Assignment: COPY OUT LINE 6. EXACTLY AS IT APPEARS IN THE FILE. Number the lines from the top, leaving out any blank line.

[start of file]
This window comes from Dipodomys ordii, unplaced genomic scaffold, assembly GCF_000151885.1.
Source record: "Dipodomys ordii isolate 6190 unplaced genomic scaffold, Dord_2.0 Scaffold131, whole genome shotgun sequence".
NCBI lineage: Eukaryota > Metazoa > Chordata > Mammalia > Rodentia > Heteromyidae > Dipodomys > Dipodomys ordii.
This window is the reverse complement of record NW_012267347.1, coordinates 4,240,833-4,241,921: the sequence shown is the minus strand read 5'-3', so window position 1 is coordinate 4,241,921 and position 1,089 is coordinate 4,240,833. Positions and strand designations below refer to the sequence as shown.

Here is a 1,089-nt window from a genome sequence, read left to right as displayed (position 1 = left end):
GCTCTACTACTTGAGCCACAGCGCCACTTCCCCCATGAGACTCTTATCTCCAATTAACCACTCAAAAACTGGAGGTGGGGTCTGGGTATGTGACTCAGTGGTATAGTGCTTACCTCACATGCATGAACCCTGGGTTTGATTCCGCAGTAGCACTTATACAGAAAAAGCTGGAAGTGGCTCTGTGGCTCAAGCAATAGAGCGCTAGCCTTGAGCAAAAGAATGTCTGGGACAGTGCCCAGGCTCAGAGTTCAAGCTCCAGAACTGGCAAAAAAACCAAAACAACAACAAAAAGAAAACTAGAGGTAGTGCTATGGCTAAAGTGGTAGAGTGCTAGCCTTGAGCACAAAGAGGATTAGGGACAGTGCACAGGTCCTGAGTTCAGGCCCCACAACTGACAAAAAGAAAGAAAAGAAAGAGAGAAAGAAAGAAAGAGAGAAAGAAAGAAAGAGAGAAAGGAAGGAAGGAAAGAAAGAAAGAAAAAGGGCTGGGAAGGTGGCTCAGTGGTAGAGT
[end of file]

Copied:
GCTCTACTACTTGAGCCACAGCGCCACTTCCCCCATGAGACTCTTATCTCCAATTAACCACTCAAAAACTGGAGGTGGGGTCTGGGTATGTGACTCAGTGGTATAGTGCTTACCTCACATGCATGAACCCTGGGTTTGATTCCGCAGTAGCACTTATACAGAAAAAGCTGGAAGTGGCTCTGTGGCTCAAGCAATAGAGCGCTAGCCTTGAGCAAAAGAATGTCTGGGACAGTGCCCAGGCTCAGAGTTCAAGCTCCAGAACTGGCAAAAAAACCAAAACAACAACAAAAAGAAAACTAGAGGTAGTGCTATGGCTAAAGTGGTAGAGTGCTAGCCTTGAGCACAAAGAGGATTAGGGACAGTGCACAGGTCCTGAGTTCAGGCCCCACAACTGACAAAAAGAAAGAAAAGAAAGAGAGAAAGAAAGAAAGAGAGAAAGAAAGAAAGAGAGAAAGGAAGGAAGGAAAGAAAGAAAGAAAAAGGGCTGGGAAGGTGGCTCAGTGGTAGAGT